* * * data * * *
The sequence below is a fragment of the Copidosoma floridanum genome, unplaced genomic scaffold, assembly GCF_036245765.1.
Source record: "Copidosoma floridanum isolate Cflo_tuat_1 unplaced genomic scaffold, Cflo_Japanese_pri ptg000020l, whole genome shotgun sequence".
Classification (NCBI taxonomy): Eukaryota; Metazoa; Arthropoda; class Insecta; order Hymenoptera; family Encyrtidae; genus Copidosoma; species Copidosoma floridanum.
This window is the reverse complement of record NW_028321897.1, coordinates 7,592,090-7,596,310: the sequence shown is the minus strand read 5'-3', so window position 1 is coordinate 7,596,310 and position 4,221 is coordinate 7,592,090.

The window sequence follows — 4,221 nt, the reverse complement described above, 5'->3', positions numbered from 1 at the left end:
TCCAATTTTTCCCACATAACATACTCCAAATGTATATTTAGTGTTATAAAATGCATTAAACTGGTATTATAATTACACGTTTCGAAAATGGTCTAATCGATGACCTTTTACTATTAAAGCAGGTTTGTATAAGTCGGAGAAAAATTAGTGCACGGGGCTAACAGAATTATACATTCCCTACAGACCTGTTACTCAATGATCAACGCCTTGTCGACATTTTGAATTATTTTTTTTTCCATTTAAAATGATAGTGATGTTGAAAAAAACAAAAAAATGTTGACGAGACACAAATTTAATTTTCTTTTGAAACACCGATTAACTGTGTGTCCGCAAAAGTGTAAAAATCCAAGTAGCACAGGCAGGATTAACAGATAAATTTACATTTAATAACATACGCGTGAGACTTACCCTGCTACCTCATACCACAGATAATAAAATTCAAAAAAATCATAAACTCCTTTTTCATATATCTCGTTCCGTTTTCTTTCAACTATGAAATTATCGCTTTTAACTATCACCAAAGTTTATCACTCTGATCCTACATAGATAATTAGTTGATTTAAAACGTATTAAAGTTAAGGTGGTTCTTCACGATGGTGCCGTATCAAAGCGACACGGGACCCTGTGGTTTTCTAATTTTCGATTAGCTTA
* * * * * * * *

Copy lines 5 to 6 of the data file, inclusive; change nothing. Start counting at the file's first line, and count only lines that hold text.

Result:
The window sequence follows — 4,221 nt, the reverse complement described above, 5'->3', positions numbered from 1 at the left end:
TCCAATTTTTCCCACATAACATACTCCAAATGTATATTTAGTGTTATAAAATGCATTAAACTGGTATTATAATTACACGTTTCGAAAATGGTCTAATCGATGACCTTTTACTATTAAAGCAGGTTTGTATAAGTCGGAGAAAAATTAGTGCACGGGGCTAACAGAATTATACATTCCCTACAGACCTGTTACTCAATGATCAACGCCTTGTCGACATTTTGAATTATTTTTTTTTCCATTTAAAATGATAGTGATGTTGAAAAAAACAAAAAAATGTTGACGAGACACAAATTTAATTTTCTTTTGAAACACCGATTAACTGTGTGTCCGCAAAAGTGTAAAAATCCAAGTAGCACAGGCAGGATTAACAGATAAATTTACATTTAATAACATACGCGTGAGACTTACCCTGCTACCTCATACCACAGATAATAAAATTCAAAAAAATCATAAACTCCTTTTTCATATATCTCGTTCCGTTTTCTTTCAACTATGAAATTATCGCTTTTAACTATCACCAAAGTTTATCACTCTGATCCTACATAGATAATTAGTTGATTTAAAACGTATTAAAGTTAAGGTGGTTCTTCACGATGGTGCCGTATCAAAGCGACACGGGACCCTGTGGTTTTCTAATTTTCGATTAGCTTA